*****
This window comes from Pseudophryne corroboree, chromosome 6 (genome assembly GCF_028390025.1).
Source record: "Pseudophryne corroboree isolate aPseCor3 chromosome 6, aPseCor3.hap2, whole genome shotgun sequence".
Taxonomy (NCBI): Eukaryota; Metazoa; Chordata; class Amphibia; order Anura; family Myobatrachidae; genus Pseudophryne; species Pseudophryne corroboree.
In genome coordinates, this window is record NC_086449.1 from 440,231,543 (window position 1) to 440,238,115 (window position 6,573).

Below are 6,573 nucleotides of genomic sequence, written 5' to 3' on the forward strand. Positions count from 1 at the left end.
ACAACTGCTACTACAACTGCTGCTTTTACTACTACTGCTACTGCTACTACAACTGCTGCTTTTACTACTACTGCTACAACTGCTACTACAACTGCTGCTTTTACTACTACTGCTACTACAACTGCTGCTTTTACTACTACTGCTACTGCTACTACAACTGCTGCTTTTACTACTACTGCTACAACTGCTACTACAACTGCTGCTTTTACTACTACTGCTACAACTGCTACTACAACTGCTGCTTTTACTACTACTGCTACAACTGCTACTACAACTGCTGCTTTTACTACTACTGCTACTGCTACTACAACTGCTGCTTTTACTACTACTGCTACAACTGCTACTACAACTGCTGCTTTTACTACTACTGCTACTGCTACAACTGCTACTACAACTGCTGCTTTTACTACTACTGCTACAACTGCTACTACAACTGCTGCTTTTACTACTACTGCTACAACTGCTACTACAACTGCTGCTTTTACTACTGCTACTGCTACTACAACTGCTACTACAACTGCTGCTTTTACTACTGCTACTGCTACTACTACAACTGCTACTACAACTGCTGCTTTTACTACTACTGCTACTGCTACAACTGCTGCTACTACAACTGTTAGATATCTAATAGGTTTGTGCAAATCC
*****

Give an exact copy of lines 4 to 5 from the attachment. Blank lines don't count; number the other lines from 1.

In genome coordinates, this window is record NC_086449.1 from 440,231,543 (window position 1) to 440,238,115 (window position 6,573).

Below are 6,573 nucleotides of genomic sequence, written 5' to 3' on the forward strand. Positions count from 1 at the left end.